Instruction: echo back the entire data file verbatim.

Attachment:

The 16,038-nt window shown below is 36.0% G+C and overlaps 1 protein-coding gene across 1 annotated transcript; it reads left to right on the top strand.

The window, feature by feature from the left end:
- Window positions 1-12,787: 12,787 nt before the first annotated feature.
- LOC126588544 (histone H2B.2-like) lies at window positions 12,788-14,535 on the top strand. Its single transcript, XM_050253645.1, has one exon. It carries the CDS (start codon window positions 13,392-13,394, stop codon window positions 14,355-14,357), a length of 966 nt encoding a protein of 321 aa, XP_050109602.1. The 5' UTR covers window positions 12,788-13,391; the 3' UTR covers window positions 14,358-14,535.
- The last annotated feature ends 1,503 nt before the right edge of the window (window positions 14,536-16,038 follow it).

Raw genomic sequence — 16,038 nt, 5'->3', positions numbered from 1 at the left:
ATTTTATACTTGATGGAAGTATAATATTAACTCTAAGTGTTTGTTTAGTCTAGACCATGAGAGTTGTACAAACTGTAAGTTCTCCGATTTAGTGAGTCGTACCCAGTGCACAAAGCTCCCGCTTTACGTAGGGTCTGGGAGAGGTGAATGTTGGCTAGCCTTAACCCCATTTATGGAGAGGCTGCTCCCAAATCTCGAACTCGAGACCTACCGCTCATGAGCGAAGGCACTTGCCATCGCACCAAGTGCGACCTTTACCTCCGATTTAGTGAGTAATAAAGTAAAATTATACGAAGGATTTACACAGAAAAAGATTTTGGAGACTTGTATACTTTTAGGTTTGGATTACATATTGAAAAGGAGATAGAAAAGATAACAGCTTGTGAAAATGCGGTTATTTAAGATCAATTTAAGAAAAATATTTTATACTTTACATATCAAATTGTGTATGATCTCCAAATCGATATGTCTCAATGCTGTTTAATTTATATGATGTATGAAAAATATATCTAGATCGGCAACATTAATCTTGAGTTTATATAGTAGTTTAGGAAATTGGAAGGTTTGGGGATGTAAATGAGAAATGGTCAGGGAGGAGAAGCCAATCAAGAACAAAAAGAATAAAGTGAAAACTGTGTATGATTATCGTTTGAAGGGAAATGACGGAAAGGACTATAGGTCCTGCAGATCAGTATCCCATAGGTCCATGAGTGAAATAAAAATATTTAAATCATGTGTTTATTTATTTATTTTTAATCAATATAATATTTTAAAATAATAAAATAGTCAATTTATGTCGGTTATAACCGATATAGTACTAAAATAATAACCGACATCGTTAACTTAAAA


The 16,038-nt window shown below is 36.0% G+C and overlaps 1 protein-coding gene across 1 annotated transcript; it reads left to right on the top strand.

The window, feature by feature from the left end:
- Window positions 1-12,787: 12,787 nt before the first annotated feature.
- LOC126588544 (histone H2B.2-like) lies at window positions 12,788-14,535 on the top strand. Its single transcript, XM_050253645.1, has one exon. It carries the CDS (start codon window positions 13,392-13,394, stop codon window positions 14,355-14,357), a length of 966 nt encoding a protein of 321 aa, XP_050109602.1. The 5' UTR covers window positions 12,788-13,391; the 3' UTR covers window positions 14,358-14,535.
- The last annotated feature ends 1,503 nt before the right edge of the window (window positions 14,536-16,038 follow it).

Raw genomic sequence — 16,038 nt, 5'->3', positions numbered from 1 at the left:
ATTTTATACTTGATGGAAGTATAATATTAACTCTAAGTGTTTGTTTAGTCTAGACCATGAGAGTTGTACAAACTGTAAGTTCTCCGATTTAGTGAGTCGTACCCAGTGCACAAAGCTCCCGCTTTACGTAGGGTCTGGGAGAGGTGAATGTTGGCTAGCCTTAACCCCATTTATGGAGAGGCTGCTCCCAAATCTCGAACTCGAGACCTACCGCTCATGAGCGAAGGCACTTGCCATCGCACCAAGTGCGACCTTTACCTCCGATTTAGTGAGTAATAAAGTAAAATTATACGAAGGATTTACACAGAAAAAGATTTTGGAGACTTGTATACTTTTAGGTTTGGATTACATATTGAAAAGGAGATAGAAAAGATAACAGCTTGTGAAAATGCGGTTATTTAAGATCAATTTAAGAAAAATATTTTATACTTTACATATCAAATTGTGTATGATCTCCAAATCGATATGTCTCAATGCTGTTTAATTTATATGATGTATGAAAAATATATCTAGATCGGCAACATTAATCTTGAGTTTATATAGTAGTTTAGGAAATTGGAAGGTTTGGGGATGTAAATGAGAAATGGTCAGGGAGGAGAAGCCAATCAAGAACAAAAAGAATAAAGTGAAAACTGTGTATGATTATCGTTTGAAGGGAAATGACGGAAAGGACTATAGGTCCTGCAGATCAGTATCCCATAGGTCCATGAGTGAAATAAAAATATTTAAATCATGTGTTTATTTATTTATTTTTAATCAATATAATATTTTAAAATAATAAAATAGTCAATTTATGTCGGTTATAACCGATATAGTACTAAAATAATAACCGACATCGTTAACTTAAAA